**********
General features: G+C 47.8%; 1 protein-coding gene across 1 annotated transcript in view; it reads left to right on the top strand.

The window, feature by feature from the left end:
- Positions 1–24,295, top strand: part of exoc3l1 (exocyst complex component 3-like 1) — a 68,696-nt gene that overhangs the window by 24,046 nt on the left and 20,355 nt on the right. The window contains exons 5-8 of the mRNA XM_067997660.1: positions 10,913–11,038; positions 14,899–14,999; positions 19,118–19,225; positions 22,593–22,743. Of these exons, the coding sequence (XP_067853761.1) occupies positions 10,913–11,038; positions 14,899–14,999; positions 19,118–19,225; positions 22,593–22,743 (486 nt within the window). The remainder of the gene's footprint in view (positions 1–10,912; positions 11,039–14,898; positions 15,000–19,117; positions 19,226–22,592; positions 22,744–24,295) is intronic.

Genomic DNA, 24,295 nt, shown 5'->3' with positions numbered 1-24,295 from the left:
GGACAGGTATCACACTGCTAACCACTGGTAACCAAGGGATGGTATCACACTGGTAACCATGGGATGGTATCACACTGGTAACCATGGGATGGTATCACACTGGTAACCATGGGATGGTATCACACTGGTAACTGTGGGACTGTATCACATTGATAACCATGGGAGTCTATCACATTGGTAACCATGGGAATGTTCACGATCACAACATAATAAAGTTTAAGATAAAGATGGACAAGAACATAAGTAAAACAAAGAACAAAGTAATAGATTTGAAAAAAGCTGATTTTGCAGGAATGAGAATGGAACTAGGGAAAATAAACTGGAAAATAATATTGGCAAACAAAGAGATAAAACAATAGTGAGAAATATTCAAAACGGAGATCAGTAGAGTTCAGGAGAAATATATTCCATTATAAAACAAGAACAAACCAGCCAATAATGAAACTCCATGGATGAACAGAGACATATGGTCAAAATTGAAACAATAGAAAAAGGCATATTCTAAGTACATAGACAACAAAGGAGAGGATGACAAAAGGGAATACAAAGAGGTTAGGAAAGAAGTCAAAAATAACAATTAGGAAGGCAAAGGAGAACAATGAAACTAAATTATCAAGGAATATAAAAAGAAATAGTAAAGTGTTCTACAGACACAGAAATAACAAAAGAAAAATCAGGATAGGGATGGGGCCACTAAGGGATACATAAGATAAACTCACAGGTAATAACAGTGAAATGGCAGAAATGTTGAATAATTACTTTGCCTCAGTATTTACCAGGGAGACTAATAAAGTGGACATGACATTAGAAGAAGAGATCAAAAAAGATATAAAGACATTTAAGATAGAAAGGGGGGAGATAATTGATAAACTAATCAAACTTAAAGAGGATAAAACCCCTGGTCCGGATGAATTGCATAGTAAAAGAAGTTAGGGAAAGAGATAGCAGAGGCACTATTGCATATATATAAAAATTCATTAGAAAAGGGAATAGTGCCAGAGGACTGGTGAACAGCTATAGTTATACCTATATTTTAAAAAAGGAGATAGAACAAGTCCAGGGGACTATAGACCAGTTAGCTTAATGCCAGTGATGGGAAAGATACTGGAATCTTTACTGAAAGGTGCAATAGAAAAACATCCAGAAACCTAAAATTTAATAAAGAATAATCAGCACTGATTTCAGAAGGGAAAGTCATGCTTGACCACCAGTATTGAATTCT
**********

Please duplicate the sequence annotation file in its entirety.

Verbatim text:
General features: G+C 47.8%; 1 protein-coding gene across 1 annotated transcript in view; it reads left to right on the top strand.

The window, feature by feature from the left end:
- Positions 1–24,295, top strand: part of exoc3l1 (exocyst complex component 3-like 1) — a 68,696-nt gene that overhangs the window by 24,046 nt on the left and 20,355 nt on the right. The window contains exons 5-8 of the mRNA XM_067997660.1: positions 10,913–11,038; positions 14,899–14,999; positions 19,118–19,225; positions 22,593–22,743. Of these exons, the coding sequence (XP_067853761.1) occupies positions 10,913–11,038; positions 14,899–14,999; positions 19,118–19,225; positions 22,593–22,743 (486 nt within the window). The remainder of the gene's footprint in view (positions 1–10,912; positions 11,039–14,898; positions 15,000–19,117; positions 19,226–22,592; positions 22,744–24,295) is intronic.

Genomic DNA, 24,295 nt, shown 5'->3' with positions numbered 1-24,295 from the left:
GGACAGGTATCACACTGCTAACCACTGGTAACCAAGGGATGGTATCACACTGGTAACCATGGGATGGTATCACACTGGTAACCATGGGATGGTATCACACTGGTAACCATGGGATGGTATCACACTGGTAACTGTGGGACTGTATCACATTGATAACCATGGGAGTCTATCACATTGGTAACCATGGGAATGTTCACGATCACAACATAATAAAGTTTAAGATAAAGATGGACAAGAACATAAGTAAAACAAAGAACAAAGTAATAGATTTGAAAAAAGCTGATTTTGCAGGAATGAGAATGGAACTAGGGAAAATAAACTGGAAAATAATATTGGCAAACAAAGAGATAAAACAATAGTGAGAAATATTCAAAACGGAGATCAGTAGAGTTCAGGAGAAATATATTCCATTATAAAACAAGAACAAACCAGCCAATAATGAAACTCCATGGATGAACAGAGACATATGGTCAAAATTGAAACAATAGAAAAAGGCATATTCTAAGTACATAGACAACAAAGGAGAGGATGACAAAAGGGAATACAAAGAGGTTAGGAAAGAAGTCAAAAATAACAATTAGGAAGGCAAAGGAGAACAATGAAACTAAATTATCAAGGAATATAAAAAGAAATAGTAAAGTGTTCTACAGACACAGAAATAACAAAAGAAAAATCAGGATAGGGATGGGGCCACTAAGGGATACATAAGATAAACTCACAGGTAATAACAGTGAAATGGCAGAAATGTTGAATAATTACTTTGCCTCAGTATTTACCAGGGAGACTAATAAAGTGGACATGACATTAGAAGAAGAGATCAAAAAAGATATAAAGACATTTAAGATAGAAAGGGGGGAGATAATTGATAAACTAATCAAACTTAAAGAGGATAAAACCCCTGGTCCGGATGAATTGCATAGTAAAAGAAGTTAGGGAAAGAGATAGCAGAGGCACTATTGCATATATATAAAAATTCATTAGAAAAGGGAATAGTGCCAGAGGACTGGTGAACAGCTATAGTTATACCTATATTTTAAAAAAGGAGATAGAACAAGTCCAGGGGACTATAGACCAGTTAGCTTAATGCCAGTGATGGGAAAGATACTGGAATCTTTACTGAAAGGTGCAATAGAAAAACATCCAGAAACCTAAAATTTAATAAAGAATAATCAGCACTGATTTCAGAAGGGAAAGTCATGCTTGACCACCAGTATTGAATTCT